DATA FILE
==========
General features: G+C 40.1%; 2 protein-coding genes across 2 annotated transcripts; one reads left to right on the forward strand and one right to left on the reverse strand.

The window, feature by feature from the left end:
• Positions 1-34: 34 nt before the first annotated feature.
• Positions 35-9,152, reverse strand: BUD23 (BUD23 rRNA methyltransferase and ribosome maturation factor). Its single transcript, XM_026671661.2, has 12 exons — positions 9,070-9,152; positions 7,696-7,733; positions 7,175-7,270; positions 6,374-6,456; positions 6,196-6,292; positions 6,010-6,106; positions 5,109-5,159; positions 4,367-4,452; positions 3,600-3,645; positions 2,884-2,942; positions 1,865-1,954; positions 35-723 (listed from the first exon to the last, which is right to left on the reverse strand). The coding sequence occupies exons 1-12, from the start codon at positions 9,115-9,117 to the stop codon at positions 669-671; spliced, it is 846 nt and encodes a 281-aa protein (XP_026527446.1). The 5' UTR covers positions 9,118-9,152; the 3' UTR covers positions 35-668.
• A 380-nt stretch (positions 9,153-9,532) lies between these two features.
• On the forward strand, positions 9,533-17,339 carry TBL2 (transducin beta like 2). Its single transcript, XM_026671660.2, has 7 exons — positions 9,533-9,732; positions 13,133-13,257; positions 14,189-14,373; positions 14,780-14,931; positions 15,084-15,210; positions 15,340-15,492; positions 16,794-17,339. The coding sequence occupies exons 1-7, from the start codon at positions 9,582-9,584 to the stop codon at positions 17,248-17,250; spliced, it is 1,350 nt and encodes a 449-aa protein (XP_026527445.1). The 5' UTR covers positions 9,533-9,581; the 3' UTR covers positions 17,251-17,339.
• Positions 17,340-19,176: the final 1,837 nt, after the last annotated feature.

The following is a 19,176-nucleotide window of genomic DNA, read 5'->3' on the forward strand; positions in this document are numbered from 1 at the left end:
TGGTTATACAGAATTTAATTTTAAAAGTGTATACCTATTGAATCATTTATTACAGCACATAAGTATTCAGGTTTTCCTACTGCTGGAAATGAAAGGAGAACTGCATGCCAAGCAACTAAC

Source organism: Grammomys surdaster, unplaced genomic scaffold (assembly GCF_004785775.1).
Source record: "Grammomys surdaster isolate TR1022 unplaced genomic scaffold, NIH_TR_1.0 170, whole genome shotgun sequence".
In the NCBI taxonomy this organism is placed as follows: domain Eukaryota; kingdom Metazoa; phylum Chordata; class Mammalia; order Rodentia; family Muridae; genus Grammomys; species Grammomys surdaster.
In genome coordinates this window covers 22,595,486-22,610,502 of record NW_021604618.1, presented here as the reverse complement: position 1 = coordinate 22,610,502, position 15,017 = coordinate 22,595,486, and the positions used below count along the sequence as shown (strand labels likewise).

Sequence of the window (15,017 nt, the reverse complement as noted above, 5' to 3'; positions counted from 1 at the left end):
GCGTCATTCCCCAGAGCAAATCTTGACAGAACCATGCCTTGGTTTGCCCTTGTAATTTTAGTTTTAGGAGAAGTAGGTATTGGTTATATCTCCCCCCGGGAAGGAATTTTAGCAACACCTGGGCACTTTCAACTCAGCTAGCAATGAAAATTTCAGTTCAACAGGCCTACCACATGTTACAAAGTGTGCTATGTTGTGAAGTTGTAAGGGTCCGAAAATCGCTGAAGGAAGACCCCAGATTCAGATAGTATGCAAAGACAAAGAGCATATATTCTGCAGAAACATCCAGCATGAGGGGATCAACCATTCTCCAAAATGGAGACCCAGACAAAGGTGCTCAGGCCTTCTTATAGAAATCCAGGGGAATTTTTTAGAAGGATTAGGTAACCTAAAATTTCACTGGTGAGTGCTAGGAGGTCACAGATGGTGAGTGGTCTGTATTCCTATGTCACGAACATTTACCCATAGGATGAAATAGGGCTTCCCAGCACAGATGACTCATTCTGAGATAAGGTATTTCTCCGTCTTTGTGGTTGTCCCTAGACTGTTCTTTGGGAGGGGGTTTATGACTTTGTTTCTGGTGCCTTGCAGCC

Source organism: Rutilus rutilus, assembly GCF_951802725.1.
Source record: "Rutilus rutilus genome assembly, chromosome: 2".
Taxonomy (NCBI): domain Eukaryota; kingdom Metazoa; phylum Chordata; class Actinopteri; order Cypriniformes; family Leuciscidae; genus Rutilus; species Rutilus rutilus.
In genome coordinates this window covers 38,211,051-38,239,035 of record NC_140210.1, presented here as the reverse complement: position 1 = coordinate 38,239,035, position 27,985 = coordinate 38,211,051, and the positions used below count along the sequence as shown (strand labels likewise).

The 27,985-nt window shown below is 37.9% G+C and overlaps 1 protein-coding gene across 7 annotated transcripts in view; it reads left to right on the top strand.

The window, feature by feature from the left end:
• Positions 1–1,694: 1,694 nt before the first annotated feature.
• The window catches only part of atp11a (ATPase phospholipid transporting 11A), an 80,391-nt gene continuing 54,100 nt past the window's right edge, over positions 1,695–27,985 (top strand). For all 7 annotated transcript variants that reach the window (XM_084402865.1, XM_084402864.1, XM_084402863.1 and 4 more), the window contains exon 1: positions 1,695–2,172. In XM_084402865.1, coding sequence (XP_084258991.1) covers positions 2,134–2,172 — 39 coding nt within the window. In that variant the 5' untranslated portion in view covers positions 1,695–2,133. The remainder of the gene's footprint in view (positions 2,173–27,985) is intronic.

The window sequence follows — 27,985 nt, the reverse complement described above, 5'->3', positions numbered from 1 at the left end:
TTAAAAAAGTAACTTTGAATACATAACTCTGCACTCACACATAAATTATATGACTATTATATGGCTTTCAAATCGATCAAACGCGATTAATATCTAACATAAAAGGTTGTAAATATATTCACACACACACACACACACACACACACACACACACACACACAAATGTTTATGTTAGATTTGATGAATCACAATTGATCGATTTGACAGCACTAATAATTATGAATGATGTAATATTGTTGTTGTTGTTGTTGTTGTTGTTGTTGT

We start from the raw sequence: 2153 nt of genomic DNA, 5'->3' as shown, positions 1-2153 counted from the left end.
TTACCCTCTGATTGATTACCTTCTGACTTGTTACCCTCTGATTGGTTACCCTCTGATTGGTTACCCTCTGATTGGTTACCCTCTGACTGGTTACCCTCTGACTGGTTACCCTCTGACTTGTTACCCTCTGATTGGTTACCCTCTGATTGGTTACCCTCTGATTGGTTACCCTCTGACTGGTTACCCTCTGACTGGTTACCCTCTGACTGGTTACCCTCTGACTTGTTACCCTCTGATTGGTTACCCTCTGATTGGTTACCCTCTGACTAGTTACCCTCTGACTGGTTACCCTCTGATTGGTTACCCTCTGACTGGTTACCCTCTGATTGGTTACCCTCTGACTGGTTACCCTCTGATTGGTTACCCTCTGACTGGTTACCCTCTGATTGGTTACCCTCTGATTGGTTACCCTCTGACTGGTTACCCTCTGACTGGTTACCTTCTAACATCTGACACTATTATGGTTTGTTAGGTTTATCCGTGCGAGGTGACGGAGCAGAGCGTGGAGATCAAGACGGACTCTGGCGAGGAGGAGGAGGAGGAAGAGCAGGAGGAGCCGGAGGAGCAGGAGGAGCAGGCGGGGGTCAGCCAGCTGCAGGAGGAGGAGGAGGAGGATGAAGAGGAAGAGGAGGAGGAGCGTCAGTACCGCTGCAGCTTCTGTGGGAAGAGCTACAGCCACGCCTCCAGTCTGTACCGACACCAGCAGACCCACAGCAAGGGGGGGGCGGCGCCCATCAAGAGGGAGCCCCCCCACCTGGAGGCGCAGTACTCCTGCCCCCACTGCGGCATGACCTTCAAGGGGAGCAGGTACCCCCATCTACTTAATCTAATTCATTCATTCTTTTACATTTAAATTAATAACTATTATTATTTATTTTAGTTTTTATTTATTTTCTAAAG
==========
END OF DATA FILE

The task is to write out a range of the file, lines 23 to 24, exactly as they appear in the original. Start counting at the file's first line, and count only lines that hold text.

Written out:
• The window catches only part of atp11a (ATPase phospholipid transporting 11A), an 80,391-nt gene continuing 54,100 nt past the window's right edge, over positions 1,695–27,985 (top strand). For all 7 annotated transcript variants that reach the window (XM_084402865.1, XM_084402864.1, XM_084402863.1 and 4 more), the window contains exon 1: positions 1,695–2,172. In XM_084402865.1, coding sequence (XP_084258991.1) covers positions 2,134–2,172 — 39 coding nt within the window. In that variant the 5' untranslated portion in view covers positions 1,695–2,133. The remainder of the gene's footprint in view (positions 2,173–27,985) is intronic.

The window sequence follows — 27,985 nt, the reverse complement described above, 5'->3', positions numbered from 1 at the left end: